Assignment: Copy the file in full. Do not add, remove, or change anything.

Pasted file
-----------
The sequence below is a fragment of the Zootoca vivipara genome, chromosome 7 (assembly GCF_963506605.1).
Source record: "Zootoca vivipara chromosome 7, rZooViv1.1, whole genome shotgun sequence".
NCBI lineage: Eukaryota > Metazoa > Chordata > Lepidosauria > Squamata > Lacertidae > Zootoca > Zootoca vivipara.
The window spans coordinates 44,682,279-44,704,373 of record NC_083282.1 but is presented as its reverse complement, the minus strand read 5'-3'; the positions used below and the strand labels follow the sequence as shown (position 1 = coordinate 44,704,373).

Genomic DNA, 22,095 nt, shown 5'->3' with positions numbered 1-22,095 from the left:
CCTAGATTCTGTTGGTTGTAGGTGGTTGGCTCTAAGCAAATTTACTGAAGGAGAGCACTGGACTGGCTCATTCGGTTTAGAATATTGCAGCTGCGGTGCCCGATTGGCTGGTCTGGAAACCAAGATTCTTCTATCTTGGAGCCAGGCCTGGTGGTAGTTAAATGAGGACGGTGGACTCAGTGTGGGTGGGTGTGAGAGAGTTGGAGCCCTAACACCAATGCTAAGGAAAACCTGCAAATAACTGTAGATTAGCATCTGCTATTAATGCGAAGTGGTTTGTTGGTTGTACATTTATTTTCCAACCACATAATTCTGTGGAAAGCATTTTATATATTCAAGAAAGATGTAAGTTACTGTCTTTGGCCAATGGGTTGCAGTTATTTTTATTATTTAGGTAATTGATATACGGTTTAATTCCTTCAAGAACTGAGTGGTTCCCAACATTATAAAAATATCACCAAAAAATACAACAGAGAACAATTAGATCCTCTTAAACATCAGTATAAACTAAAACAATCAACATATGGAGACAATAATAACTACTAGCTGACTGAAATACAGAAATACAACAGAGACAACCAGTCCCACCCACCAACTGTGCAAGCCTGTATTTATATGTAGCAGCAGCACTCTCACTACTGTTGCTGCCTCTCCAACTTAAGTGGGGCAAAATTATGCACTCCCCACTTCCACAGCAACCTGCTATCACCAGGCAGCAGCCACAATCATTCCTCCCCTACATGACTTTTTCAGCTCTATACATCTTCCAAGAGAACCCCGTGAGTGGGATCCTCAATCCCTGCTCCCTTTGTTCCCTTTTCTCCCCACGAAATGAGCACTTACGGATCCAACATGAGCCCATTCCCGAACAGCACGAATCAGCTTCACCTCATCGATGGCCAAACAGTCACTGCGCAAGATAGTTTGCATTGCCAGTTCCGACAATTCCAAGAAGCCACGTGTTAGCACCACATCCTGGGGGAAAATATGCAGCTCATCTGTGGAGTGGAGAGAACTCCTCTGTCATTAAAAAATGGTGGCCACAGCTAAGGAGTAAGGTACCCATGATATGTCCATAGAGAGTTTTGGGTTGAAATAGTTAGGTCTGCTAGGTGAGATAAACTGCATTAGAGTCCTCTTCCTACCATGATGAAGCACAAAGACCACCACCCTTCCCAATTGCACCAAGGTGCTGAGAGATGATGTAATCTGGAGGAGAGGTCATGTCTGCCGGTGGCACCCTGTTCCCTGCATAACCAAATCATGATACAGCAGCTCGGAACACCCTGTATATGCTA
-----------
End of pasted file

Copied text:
The sequence below is a fragment of the Zootoca vivipara genome, chromosome 7 (assembly GCF_963506605.1).
Source record: "Zootoca vivipara chromosome 7, rZooViv1.1, whole genome shotgun sequence".
NCBI lineage: Eukaryota > Metazoa > Chordata > Lepidosauria > Squamata > Lacertidae > Zootoca > Zootoca vivipara.
The window spans coordinates 44,682,279-44,704,373 of record NC_083282.1 but is presented as its reverse complement, the minus strand read 5'-3'; the positions used below and the strand labels follow the sequence as shown (position 1 = coordinate 44,704,373).

Genomic DNA, 22,095 nt, shown 5'->3' with positions numbered 1-22,095 from the left:
CCTAGATTCTGTTGGTTGTAGGTGGTTGGCTCTAAGCAAATTTACTGAAGGAGAGCACTGGACTGGCTCATTCGGTTTAGAATATTGCAGCTGCGGTGCCCGATTGGCTGGTCTGGAAACCAAGATTCTTCTATCTTGGAGCCAGGCCTGGTGGTAGTTAAATGAGGACGGTGGACTCAGTGTGGGTGGGTGTGAGAGAGTTGGAGCCCTAACACCAATGCTAAGGAAAACCTGCAAATAACTGTAGATTAGCATCTGCTATTAATGCGAAGTGGTTTGTTGGTTGTACATTTATTTTCCAACCACATAATTCTGTGGAAAGCATTTTATATATTCAAGAAAGATGTAAGTTACTGTCTTTGGCCAATGGGTTGCAGTTATTTTTATTATTTAGGTAATTGATATACGGTTTAATTCCTTCAAGAACTGAGTGGTTCCCAACATTATAAAAATATCACCAAAAAATACAACAGAGAACAATTAGATCCTCTTAAACATCAGTATAAACTAAAACAATCAACATATGGAGACAATAATAACTACTAGCTGACTGAAATACAGAAATACAACAGAGACAACCAGTCCCACCCACCAACTGTGCAAGCCTGTATTTATATGTAGCAGCAGCACTCTCACTACTGTTGCTGCCTCTCCAACTTAAGTGGGGCAAAATTATGCACTCCCCACTTCCACAGCAACCTGCTATCACCAGGCAGCAGCCACAATCATTCCTCCCCTACATGACTTTTTCAGCTCTATACATCTTCCAAGAGAACCCCGTGAGTGGGATCCTCAATCCCTGCTCCCTTTGTTCCCTTTTCTCCCCACGAAATGAGCACTTACGGATCCAACATGAGCCCATTCCCGAACAGCACGAATCAGCTTCACCTCATCGATGGCCAAACAGTCACTGCGCAAGATAGTTTGCATTGCCAGTTCCGACAATTCCAAGAAGCCACGTGTTAGCACCACATCCTGGGGGAAAATATGCAGCTCATCTGTGGAGTGGAGAGAACTCCTCTGTCATTAAAAAATGGTGGCCACAGCTAAGGAGTAAGGTACCCATGATATGTCCATAGAGAGTTTTGGGTTGAAATAGTTAGGTCTGCTAGGTGAGATAAACTGCATTAGAGTCCTCTTCCTACCATGATGAAGCACAAAGACCACCACCCTTCCCAATTGCACCAAGGTGCTGAGAGATGATGTAATCTGGAGGAGAGGTCATGTCTGCCGGTGGCACCCTGTTCCCTGCATAACCAAATCATGATACAGCAGCTCGGAACACCCTGTATATGCTA